When it comes to the history of Capitol Hill, we know more about the James Moore, Roy Olmstead and Bertha Landes periods than what happened in the 1990s. Fortunately, we have the CHS comments to give us a picture of the recent past every now and then. With Seattle street food provider Marination Mobile selecting the Harvard Market for its new brick-and-mortar home, there’s been some discussion on the site on just how such a peculiar parking-lot focused structure ever came to be. Here’s one person’s account of how the development of the strange but (mostly) busting commercial center that is the Harvard Market came together. Take it away Motab:
I lived next door in the Firestation Apartments when the whole Harvard Market was planned. The original design was for only a few parking spots on the top level for the condos above Bartell’s (with the vehicle entrance through the “alley”). The rest was a roofgarden-like space with outdoor restaurant seating, food carts, play area for children, fountains, etc. The developers insisted that only high-end retailers would come into the development (Larry’s Market, Pasta & Co., La Spiga).
Soon that all changed. They scrapped the upper plaza design for a parking lot and added the second entrance on Harvard. In a move to keep Larry’s off the Hill, QFC offered them more $$ to go into the space, promising that it would be a new type of QFC–“just like Larry’s Market.” Pasta & Co. eventually pulled out as the developers failed to bring in similar tenants to draw the customer base they had been promised (it was replaced with a Subway sandwich shop).
The whole upper lever is poorly designed. If you look up from Pike Street, you see a whole row of windows. Instead of opening that space up to seating with active street views, they placed the rear service hallway there. All the businesses are oriented to a parking lot. If they had stuck with the original plan, that would have been fine. They could open up outdoor seating in a pleasant plaza setting. But as it is, it might as well be a strip mall on Aurora. In fact, one of the spaces (perhaps the one Marination is going into?) has NEVER been rented.
Hopefully Marination can make a go of it on the upper level. I certainly will give them a… read more y. Good luck!
Granted, Motab’s recollection of “the way things were” may not be the entire story. We’ll dig in a little deeper to see what else we can learn. But we’re betting there may be a few more of you with memory of its development or with knowledge to share in the meantime.
The lot pictured above has room for 77 cars while the parking garage below holds another 215.
According to this 1994 Seattle Times article about the Broadway Market being put up for sale, the Harvard Market was developed by a company called Milliken Development Corp.:
The announcement comes a few months after the news that Milliken Development Corp. of Vancouver, B.C., plans to develop a 91,000-square-foot retail project several blocks south at Broadway and Pike. The development, called Harvard Market, will be anchored by a QFC supermarket and is scheduled to open in December 1995.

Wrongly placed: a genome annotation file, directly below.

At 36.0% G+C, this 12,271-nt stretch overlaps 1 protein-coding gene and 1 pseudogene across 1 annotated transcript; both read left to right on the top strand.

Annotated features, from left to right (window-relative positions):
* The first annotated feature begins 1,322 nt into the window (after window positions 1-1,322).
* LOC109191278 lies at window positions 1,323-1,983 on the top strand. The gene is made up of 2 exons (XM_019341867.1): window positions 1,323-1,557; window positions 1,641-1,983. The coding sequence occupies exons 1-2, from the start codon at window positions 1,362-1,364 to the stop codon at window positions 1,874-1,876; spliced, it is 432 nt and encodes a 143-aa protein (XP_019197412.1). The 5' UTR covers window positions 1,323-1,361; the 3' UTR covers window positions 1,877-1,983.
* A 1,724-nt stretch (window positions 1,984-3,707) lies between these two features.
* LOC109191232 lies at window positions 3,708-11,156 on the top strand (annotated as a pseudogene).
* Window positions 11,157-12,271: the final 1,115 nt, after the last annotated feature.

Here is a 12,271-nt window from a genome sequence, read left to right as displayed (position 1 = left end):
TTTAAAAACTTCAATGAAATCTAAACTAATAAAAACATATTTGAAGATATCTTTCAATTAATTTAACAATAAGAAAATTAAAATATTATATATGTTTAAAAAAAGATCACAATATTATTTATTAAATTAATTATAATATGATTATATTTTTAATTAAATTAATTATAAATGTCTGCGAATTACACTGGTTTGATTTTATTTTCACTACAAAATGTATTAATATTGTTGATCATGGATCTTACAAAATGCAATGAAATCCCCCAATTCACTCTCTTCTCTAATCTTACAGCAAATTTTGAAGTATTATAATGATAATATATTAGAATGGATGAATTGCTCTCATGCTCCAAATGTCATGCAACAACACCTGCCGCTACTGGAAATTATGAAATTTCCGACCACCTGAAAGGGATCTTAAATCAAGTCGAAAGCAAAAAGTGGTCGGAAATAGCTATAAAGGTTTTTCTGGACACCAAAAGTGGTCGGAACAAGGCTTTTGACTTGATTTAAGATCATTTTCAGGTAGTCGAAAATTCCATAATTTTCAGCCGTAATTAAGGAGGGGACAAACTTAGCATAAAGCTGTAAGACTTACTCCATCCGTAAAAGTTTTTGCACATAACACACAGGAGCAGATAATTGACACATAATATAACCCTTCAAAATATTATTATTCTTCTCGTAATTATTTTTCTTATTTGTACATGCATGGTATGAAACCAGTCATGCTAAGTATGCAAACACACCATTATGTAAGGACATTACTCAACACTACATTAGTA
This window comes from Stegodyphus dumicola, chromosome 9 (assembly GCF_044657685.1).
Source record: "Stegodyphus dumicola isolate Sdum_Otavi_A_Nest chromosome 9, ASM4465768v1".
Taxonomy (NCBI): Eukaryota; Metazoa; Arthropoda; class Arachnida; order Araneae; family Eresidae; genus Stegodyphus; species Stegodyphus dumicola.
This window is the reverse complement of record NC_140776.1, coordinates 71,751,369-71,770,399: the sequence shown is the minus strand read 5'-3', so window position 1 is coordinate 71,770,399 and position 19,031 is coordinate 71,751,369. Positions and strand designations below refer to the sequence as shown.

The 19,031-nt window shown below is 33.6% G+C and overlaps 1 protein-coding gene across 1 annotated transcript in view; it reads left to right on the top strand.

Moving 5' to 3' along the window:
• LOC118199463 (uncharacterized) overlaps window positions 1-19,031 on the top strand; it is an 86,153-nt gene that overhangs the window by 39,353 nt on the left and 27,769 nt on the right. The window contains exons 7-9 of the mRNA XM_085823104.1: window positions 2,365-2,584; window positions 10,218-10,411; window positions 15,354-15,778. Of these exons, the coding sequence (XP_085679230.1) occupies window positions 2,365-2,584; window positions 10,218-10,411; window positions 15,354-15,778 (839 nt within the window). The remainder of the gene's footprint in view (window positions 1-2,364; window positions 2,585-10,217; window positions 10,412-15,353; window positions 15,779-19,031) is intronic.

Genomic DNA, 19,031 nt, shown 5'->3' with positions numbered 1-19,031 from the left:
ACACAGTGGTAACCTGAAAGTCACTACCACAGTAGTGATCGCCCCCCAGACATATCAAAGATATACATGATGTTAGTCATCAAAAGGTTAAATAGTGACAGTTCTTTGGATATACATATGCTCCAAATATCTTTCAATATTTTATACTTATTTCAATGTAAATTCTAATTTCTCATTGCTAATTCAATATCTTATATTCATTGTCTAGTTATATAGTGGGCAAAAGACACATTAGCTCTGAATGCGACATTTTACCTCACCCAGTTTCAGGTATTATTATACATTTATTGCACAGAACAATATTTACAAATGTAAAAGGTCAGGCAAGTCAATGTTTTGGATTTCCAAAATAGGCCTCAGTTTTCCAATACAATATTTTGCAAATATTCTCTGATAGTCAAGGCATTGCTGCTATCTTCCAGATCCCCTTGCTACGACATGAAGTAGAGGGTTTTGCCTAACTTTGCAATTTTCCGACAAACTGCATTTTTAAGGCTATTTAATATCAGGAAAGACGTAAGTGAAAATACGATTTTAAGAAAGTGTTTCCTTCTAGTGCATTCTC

According to this 2004 Daily Journal of Commerce article, the developer was also responsible for the Marketplace at Queen Anne development. The article describes the residential aspect of the plans for the Harvard Market that Motab described — but it seems to make the case that parking was always an important part of the plan:
On the drawing board at the same time as the Marketplace was the award-winning Harvard Market, located in Seattle’s Capitol Hill neighborhood. Serving a densely populated area, this urban concept is a mixed-use of retail and residential, with a 46,000-square-foot QFC supermarket, a 15,000-square-foot Bartell Drugs store and an additional 25 shops. Again, the parking dilemma was solved by constructing ample underground and surface spaces.
These two projects were zoned for residential and Milliken was approached by several local developers to build housing on top of the retail clusters. “It wasn’t my original intention,” he said, “but we did incorporate condos in the Harvard Market and the concept has evolved and led us to developing more true mixed-use projects.”
Milliken has since helped Vulcan bring Whole Foods to Westlake, among other massive projects.
One interesting aspect at Harvard Market is that some of the businesses own their portion of the structure in a condominium set-up along with two residential units. Here’s the breakdown according to King County:
You’ll note some names from Seattle’s business world on the roster with David Jassny of Service Linen Supply and art gallery proprietor Greg Kucera on the door buzzer list.
It appears from county records the joint venture formed to develop the property sold off portions of the development for around $23.5 million over two years beginning in 1997.
That same year, the City of Seattle allowed the opening of a Burger King on the upper level of the development despite opposition from the community. 19 letters were sent into city planners about a change of use application required to allow the fast food restaurant — all of them in opposition to approval based on concerns around traffic, litter and smell. The city approved the change with conditions and Burger King moved in.
Fast forward more than 13 years to a new step in the lifecycle. We’re assuming there will be no letters of opposition to Marination Mobile.